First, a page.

MOVIE REVIEW: Rush brushes up another minor masterpiece
DAVID Helfgott (Shine), Albert Einstein (Genius), now Alberto Giacometti (Final Portrait) ... eccentric genius suits Geoffrey Rush. The stage and screen veteran feeds off his characters' singular intensity.
And, an accomplished actor in his own right, Stanley Tucci knows just how to direct his Oscar-winning lead in Final Portrait - containing that theatrical flourish within a relatively economical storyline.
It makes for a film in which watching paint dry is oddly fascinating.
Rather than creating a classic biopic about the life of the influential Swiss artist, Tucci focuses on a short period towards the latter part of his career.
The film is told from the perspective of American writer and art lover James Lord (Armie Hammer), who agrees to sit for a portrait while visiting Paris in 1964. Giacometti says it will only take a few days. But it quickly becomes clear that the painter/sculptor has a rather slippery relationship with time.
Days turn to weeks.
Sometimes Lord turns up at the artist's leaky, decrepit Montparnasse studio at the appointed hour, only to be bumped by Giacometti's capricious mistress Caroline (Clemence Poesy).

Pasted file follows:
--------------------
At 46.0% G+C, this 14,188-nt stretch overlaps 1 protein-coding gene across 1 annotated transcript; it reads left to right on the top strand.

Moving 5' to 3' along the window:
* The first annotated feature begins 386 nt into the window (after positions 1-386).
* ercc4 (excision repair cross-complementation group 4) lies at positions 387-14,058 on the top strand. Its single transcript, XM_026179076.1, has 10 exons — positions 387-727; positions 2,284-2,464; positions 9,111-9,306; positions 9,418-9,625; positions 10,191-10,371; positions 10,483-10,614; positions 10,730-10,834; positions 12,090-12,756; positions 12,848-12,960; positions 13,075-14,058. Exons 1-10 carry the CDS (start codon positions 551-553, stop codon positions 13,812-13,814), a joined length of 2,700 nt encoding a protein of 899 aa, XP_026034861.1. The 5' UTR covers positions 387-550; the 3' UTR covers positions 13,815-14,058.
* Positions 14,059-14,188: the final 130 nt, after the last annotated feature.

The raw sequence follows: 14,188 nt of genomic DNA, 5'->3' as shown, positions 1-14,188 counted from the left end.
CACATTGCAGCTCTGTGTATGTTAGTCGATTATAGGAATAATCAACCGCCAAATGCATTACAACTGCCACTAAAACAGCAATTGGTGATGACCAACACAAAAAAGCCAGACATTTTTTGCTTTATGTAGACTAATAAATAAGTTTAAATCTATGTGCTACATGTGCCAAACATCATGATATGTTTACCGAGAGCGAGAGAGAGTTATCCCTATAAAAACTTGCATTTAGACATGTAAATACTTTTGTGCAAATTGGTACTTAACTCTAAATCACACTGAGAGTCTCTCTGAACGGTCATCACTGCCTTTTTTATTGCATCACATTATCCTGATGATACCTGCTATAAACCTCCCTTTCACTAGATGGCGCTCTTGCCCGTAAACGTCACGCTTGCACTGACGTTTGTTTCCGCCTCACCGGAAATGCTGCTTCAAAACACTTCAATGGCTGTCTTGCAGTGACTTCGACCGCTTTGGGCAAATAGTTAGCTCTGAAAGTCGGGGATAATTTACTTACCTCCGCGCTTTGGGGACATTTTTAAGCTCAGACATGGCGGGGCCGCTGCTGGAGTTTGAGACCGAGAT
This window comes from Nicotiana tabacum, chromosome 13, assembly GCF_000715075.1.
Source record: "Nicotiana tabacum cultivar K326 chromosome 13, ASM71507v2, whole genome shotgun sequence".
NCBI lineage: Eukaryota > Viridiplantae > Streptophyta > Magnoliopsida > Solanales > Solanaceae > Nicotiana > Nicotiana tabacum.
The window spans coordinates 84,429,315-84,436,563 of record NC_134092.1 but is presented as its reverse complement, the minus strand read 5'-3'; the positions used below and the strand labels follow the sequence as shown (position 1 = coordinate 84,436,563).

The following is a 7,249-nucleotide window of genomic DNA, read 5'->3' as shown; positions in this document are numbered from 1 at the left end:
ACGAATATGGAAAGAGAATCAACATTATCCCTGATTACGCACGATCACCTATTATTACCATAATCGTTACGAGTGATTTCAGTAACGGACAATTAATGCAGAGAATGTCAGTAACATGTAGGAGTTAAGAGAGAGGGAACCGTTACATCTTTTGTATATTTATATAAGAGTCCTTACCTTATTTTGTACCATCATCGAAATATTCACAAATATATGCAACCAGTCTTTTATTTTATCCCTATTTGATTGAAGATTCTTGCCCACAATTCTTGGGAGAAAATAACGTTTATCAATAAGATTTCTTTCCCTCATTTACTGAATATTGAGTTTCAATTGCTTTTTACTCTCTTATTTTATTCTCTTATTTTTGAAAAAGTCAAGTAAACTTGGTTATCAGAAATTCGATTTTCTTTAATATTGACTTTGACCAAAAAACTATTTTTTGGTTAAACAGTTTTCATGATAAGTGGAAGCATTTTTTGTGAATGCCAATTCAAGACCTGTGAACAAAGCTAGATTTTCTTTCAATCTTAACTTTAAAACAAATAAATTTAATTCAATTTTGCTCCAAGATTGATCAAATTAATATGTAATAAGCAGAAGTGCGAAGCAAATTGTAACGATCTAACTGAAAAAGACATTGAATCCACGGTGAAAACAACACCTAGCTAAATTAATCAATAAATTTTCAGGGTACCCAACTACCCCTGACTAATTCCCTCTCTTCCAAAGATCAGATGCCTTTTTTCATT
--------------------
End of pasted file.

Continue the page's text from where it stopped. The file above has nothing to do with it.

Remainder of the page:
At others, Giacometti executes just a few strokes before slamming down his brushes in despair.
And just when the portrait finally starts to take shape, the dissatisfied artist paints over it and starts again.
For Lord, who is forced to delay his return flight many times, the arrangement begins to appear interminable.
In lesser hands, the Final Portrait's audience might have felt the same way. But while Giacometti reworks his painting, Rush and Tucci fill out the layers of their own cinematic portrait.
The artist's wife, Annette Arm (Sylvie Testud), struggles to accommodate Giacometti's obsession with his new muse. There are times when he treats her like a doormat, others when their mutual
affection is clear. Withheld, charismatic, manipulative, needy - Caroline is tantalisingly difficult to pin down.
Giacometti's artist brother, Diego (Monk's Tony Shalhoub), observes the goings-on with a Zen-like detachment.
Cinematographer Danny Cohen (The Danish Girl) frames Tucci's portrait of a portrait with a painterly eye: Arm's yellow coat, Lord's navy jacket, Caroline's red convertible stand out in sharp relief against the monotonal backdrop of Giacometti's studio.
There are some colourful personal details - the speed and gusto with which the artist eats and drinks, for example.
But what stays with you after the credits have rolled is Giacometti's extraordinary ability to hold his creative nerve. The man's willingness to begin again from scratch is both awe-inspiring and strangely liberating.
Final portrait opens on Thursday.
Stars: Geoffrey Rush, Armie Hammer, Clemence Poesy.
Director: Stanley Tucci
Verdict: 4 stars